Marc Potvin, from Neighborhood Legal Services, informing others about foreclosure law.

Weayonnoh Nelson-Davies speaking about government benefits.

Weayonnoh Nelson-Davies speaking about government benefits.

In addition to meeting legislative staffers from offices based out of Worcester and Hampden County, I met Christine Lee who is a reporter for Channel 22 News.  I would just like to note that she was a lawyer before she became a journalist.  Follow her on Twitter at @christinenews .

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Case Blurb: U.S. Bank v. Edna and John Schumacher

U.S. Bank National Association v. Edna and John Schumacher is scheduled for oral arguments in front of the Supreme Judicial Court (SJC) on Thursday, November 7th.  If you want to watch the live streaming of the oral arguments, Suffolk Law has a webcast available here.  Suffolk Law also archives webcasts in case you are not available at the exact time the video is real-time broadcasted.

U.S. Bank v. Schumacher is a post-foreclosure case that was originally argued in the Worcester Housing Court before it was transferred sua sponte from the Appeals Court to the SJC.  In the Worcester Housing Court, Judge Sullivan ruled in favor of U.S. Bank.  Mr. Schumacher was originally represented by the Alliance for Affordable Housing.  When Mr. Schumacher appealed, he obtained legal representation with Harvard Law School’s Legal Services Center.  U.S. Bank was originally represented by Harmon Law Offices.  U.S. Bank is currently represented by Nelson Mullins in the SJC matter.

In this case, Mr. Schumacher argues that the foreclosure is void because the Bank failed to fully comply with M.G.L. c. 244, sec. 35A.  Pushing for strict compliance of the statute, the Appellant emphasizes that the right to cure letter that was mailed to him did not state the name of the mortgage holder of record.  In contrast, U.S. Bank argues that substantial compliance is enough.  Through out Massachusetts, the courts are split on the interpretation of this particular law.

In addition to the appellant and appellee briefs that were filed, several amicus briefs were submitted in support of both sides.  For the Plaintiff/Appellee U.S. Bank, the Real Estate Bar Association for Massachusetts (REBA) and the Abstract Club wrote a combined brief.  For the Defendant/Appellant Mr. Schumacher, Community Legal Aid, the National Consumer Law Center, and the Massachusetts Attorney General’s Office submitted three separate briefs.  The docket and electronic versions of the amicus briefs are available here.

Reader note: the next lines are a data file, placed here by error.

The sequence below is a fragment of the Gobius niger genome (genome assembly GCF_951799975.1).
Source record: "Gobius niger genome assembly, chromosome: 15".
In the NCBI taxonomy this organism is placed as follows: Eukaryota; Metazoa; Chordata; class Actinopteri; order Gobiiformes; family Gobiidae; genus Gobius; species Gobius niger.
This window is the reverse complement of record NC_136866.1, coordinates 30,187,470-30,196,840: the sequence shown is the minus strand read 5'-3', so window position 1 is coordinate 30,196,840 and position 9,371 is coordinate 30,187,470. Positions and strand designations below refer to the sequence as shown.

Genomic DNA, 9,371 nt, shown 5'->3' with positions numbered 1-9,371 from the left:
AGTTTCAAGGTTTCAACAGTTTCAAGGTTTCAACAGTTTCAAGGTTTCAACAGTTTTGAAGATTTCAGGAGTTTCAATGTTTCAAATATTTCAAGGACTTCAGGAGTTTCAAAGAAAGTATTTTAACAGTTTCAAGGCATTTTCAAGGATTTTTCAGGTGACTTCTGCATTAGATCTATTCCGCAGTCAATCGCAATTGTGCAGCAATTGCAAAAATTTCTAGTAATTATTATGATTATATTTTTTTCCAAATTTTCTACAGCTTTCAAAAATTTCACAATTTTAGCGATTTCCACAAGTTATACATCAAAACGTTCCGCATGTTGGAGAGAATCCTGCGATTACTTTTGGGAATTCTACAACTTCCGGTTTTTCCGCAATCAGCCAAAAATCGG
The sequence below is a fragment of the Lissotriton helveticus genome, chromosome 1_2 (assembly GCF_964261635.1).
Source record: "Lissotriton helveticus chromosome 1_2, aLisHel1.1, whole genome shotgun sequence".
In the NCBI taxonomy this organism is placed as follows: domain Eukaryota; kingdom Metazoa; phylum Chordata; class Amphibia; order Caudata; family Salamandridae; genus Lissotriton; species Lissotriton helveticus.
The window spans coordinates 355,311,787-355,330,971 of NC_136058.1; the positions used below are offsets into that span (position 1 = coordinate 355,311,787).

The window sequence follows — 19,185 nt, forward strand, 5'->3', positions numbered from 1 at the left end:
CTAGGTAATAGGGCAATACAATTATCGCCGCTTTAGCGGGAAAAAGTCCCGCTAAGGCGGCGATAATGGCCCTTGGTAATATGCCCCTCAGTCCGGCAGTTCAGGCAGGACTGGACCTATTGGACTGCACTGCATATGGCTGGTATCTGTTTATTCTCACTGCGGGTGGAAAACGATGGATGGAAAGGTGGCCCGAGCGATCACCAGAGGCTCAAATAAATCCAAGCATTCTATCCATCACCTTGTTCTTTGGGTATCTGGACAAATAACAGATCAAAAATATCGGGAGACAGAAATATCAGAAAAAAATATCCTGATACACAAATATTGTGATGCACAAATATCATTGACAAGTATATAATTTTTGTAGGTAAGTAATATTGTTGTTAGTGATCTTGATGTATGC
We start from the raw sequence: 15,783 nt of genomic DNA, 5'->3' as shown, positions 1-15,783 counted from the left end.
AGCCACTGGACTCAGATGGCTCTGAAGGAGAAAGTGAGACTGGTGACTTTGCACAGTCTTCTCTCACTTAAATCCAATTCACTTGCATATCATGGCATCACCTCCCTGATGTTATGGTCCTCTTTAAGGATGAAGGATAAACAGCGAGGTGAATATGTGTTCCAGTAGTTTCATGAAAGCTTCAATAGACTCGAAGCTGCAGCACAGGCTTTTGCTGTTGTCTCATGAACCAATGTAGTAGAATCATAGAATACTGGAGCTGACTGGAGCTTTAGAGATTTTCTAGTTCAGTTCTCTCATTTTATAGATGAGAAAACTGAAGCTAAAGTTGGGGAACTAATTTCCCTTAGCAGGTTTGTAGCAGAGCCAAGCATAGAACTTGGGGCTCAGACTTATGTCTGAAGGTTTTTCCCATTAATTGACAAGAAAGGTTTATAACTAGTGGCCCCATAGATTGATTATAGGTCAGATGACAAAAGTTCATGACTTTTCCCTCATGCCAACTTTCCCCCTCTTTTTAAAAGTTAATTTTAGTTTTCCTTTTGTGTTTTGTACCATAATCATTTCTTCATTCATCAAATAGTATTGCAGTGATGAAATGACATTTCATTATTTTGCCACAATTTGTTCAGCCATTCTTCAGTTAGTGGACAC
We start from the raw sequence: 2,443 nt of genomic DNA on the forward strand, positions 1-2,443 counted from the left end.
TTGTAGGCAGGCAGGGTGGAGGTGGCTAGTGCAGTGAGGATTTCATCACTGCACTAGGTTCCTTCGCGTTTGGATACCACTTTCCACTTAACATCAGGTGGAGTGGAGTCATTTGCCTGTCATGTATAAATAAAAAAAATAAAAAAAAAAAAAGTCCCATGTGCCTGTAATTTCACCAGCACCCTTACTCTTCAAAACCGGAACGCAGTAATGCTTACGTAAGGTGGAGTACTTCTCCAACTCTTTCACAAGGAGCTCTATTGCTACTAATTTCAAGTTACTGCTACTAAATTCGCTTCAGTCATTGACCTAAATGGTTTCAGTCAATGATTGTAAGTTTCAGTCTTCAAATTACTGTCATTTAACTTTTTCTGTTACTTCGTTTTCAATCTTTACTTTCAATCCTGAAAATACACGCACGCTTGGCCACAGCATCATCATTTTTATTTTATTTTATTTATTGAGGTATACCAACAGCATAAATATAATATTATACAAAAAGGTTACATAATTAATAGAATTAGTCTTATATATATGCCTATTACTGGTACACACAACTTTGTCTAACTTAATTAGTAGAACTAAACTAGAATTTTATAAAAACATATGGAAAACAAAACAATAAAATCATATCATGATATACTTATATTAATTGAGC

In addition, Brandon Gee at Mass Lawyers Weekly recently published an article titled, “SJC to Consider Foreclosure Sale Notice Mistakes,” regarding the U.S. Bank v. Schumacher case.  The publication is available here, but you will need a subscription to access the full article.  Gee wrote in the piece:

[I]n an amicus brief submitted in support of the defendant-appellant, Community Legal Aid Inc. says the mistakes being made are more than mere technicalities and that strict compliance must be required.

Community Legal Aid attorneys Allen Acosta, Sora J. Kim and Uri Y. Strauss argue in the brief that one of the purposes of the notices was to allow the Division of Banks to develop a database to track foreclosure activities by particular lenders, brokers and servicers. Even if a mistake identifying the players has no practical impact on individual foreclosures, it undermines the monitoring effort, the organization contends.

Community Legal Aid says mistakes are widespread and varied and have included notices that list incorrect telephone numbers, that have been sent to the wrong people, that have identified the wrong mortgage, and that have included the incorrect amount of money required to cure a default.

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Martha Coakley Announces Run for Governor

It is official.  Attorney General Martha Coakley has announced that she is running for Governor of Massachusetts.  Listed below are the other candidates running

For the Republicans: